Engine generators in smaller sizes are generally available in gasoline from under 1KW to about 150KW, with natural gas (propane) and diesel units available in the whole range of 20-1000+ KW. In most majority world settings, diesel is the best choice for the following reasons. Diesel is less flammable (listed as combustible) than gasoline. Liquid fuels are categorized based on flash point, the temperature where the fuel gives off enough vapor to ignite. Combustible fuels (kerosene, D-2, Jet A etc) have flashpoints above 100F, while flammable fuels gasoline, alcohol have flashpoints under 100F (~37.7C). Thus combustible fuels are safer to transport and store.
Diesel fuel should not be stored or piped with galvanized iron pipe. Black iron pipe is fine and the interior is preserved by the oily nature of the fuel. Diesel tends to strip the zinc galvanizing off the pipe and it causes problems for the engine injectors.
In general, diesel fuel stores pretty well, as least compared with gasoline, and so it is more widely available in the more rural areas. Exceptions to this would be areas served by small boats with gasoline outboard engines. Diesel engines are also generally considered longer lived and to require less maintenance since they do not have points, spark plugs and electric ignition systems.
While natural gas and propane are also scarce in the more rural areas due to transportation issues, gaseous fueled engines also have slightly slower responses to varying loads, and require spark ignition systems. There are some dual fueled engine that use some diesel fuel as an ignition source and mix the intake air with gaseous fuel for the rest of the power requirements but these are generally larger than the sizes reviewed here.
So in general, diesel is the preferred fuel for this application. Be careful since much overseas diesel fuel is very high in sulfur content. If the local fuel is high sulfur make sure to check with the manufacturer and get an engine with proper valves and cylinder sleeves rated for use with high sulfur fuel. This will save a lot of maintenance issues and expense. If you have an engine designed for use with the newer Ultra low sulfur (>15ppm post 2010 U.S. EPA certified engines), it can be damaged or even fail if run on higher sulfur content fuels that may be available in developing countries. Also be aware that “marine” diesel may be extremely corrosive to exhaust systems. Engines in the 2004-2010 range in the US can be used with fuel up to 500 ppm, pre-2002 engines should handle almost any nations standard diesel fuel with up to 5000 ppm.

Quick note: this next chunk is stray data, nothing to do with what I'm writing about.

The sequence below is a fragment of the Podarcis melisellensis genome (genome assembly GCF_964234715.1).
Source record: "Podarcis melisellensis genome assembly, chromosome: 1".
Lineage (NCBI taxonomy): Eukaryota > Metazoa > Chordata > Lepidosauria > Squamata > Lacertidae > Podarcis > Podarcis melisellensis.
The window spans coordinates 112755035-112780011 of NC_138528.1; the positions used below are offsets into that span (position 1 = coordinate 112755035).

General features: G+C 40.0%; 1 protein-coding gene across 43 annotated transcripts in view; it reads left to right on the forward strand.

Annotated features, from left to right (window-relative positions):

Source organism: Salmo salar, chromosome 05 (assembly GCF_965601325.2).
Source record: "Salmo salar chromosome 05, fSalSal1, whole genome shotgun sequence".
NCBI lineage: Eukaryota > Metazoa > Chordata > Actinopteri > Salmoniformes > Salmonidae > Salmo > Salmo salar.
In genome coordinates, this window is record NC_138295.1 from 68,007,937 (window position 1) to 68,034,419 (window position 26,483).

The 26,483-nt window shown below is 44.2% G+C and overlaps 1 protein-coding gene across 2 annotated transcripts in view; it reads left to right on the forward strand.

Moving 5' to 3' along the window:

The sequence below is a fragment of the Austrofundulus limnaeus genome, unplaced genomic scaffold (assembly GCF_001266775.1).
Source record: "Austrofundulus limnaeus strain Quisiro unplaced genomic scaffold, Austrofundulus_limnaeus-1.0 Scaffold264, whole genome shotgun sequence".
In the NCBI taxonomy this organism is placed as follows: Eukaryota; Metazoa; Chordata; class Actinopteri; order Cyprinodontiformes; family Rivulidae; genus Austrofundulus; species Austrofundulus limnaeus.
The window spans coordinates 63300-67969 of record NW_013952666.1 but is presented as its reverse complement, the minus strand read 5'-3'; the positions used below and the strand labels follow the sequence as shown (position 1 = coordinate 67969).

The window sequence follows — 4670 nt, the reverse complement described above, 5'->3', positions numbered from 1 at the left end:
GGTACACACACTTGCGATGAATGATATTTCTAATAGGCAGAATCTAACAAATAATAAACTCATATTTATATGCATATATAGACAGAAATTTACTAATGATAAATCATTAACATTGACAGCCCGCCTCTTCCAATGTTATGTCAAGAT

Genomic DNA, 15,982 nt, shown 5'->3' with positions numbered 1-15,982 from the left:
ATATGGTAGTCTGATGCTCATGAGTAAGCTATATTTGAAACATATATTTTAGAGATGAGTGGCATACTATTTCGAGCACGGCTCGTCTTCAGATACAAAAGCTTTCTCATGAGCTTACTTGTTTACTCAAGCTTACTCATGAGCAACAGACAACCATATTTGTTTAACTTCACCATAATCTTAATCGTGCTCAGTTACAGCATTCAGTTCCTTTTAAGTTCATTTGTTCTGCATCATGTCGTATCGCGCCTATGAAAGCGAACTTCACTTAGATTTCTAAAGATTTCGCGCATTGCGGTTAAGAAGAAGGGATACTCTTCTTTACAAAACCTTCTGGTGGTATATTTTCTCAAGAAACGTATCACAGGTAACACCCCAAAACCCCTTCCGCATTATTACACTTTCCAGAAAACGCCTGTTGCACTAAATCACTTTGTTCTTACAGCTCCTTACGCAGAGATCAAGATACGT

Many diesel engines are rated by their manufacturers to run on alternate fuels. Some fuels have slighter lower energy per volume and so reduce the generator KW capacity, these rarely require more than 5-10% derate. The key issue is often the fuel pump needing a certain level of lubricity. Telephone companies in the US often operate diesel engine generators on K-1 kerosene and D-1 (lighter weight or winter diesel) since they are more stable in storage. Most diesel engine vendors also have recommendations on use of so called bio-diesel fuels, while long term storage of bio fuels is generally not recommended many engine vendors have approved these fuels for operation with little if any KW derating. Always check with the engine manufacturer for their recommendations. Likewise many diesel operators blend used and filtered motor oil back into diesel fuel at ratios under 10% of used motor oil with satisfactory results.
Bio fuels are not recommended for longer term storage (.>~45 days) since they tend to degrade and or grow microbial bugs. If bio fuels are to be used be sure there is no water contamination as any water (even in standard diesel fuel) increases fuel microbial growth that can lead to filter plugging and fuel deterioration. High storage temperatures are also very bad for bio-diesel blends. Higher ratio blends of bio-diesel also can have greater than 12% derate for horsepower and increased fuel quantity consumption values above 15%. If biodiesel fuels are to be used, seriously consider use of fuel stabilizers. Biodiesel blends may also tend to clean the tanks of any accumulations of sludge or other sediments and can result in more frequent filter plugging than straight diesel.